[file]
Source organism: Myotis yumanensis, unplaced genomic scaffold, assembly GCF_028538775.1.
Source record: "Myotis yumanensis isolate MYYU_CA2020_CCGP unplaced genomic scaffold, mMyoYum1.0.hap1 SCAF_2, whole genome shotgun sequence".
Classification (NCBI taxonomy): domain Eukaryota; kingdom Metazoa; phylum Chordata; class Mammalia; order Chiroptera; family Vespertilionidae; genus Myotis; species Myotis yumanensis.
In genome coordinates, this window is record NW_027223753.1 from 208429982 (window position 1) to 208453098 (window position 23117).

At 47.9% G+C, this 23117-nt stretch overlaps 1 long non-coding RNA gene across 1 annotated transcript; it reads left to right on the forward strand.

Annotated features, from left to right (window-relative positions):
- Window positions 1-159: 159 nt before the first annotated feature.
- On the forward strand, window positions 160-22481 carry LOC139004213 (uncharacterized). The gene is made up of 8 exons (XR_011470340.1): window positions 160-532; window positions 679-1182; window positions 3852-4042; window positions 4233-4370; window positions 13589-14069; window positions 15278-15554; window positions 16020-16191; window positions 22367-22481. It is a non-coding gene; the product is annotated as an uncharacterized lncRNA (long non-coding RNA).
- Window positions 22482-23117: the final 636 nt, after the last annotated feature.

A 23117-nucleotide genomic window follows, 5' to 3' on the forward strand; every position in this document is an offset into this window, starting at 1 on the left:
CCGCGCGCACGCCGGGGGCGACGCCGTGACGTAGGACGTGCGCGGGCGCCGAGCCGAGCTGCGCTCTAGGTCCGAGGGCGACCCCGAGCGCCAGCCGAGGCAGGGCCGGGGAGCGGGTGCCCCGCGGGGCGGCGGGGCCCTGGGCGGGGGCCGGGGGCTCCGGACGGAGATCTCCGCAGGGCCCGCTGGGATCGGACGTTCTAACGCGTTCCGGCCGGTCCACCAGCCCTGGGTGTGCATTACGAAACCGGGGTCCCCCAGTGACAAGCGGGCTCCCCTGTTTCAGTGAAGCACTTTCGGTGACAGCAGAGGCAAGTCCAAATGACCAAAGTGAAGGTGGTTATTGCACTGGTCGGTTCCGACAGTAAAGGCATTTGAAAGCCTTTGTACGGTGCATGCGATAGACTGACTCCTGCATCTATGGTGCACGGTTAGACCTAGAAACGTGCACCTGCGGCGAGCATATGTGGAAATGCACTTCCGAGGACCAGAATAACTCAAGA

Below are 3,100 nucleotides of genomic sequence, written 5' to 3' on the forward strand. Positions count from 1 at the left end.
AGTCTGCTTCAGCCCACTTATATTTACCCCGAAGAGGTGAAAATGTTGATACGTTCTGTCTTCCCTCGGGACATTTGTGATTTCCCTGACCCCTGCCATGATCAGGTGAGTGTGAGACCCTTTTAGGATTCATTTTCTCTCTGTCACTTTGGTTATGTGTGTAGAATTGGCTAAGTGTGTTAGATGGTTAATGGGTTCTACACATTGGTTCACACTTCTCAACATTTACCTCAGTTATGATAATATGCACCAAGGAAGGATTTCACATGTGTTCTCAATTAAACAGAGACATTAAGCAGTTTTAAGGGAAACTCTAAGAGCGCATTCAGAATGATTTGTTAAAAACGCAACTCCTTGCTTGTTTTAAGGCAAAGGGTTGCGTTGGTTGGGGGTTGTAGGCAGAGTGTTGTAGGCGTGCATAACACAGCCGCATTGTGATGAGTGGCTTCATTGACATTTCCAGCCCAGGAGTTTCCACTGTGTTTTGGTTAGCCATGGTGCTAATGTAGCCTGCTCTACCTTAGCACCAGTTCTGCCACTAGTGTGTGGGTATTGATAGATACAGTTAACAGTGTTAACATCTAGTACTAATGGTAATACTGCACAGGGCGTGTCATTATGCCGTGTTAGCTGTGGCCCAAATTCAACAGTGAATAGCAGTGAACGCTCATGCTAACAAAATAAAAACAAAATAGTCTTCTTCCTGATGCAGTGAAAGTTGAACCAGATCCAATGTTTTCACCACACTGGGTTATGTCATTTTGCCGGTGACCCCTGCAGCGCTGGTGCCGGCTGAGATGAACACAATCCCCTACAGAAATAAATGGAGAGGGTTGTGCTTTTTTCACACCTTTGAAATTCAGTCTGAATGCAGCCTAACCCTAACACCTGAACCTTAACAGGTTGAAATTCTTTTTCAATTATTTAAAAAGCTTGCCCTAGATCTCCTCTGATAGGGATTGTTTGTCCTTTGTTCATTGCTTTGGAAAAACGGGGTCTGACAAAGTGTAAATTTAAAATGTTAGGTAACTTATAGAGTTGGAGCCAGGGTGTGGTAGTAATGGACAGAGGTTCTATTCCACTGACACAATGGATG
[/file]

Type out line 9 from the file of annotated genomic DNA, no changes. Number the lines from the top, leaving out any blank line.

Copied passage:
- Window positions 22482-23117: the final 636 nt, after the last annotated feature.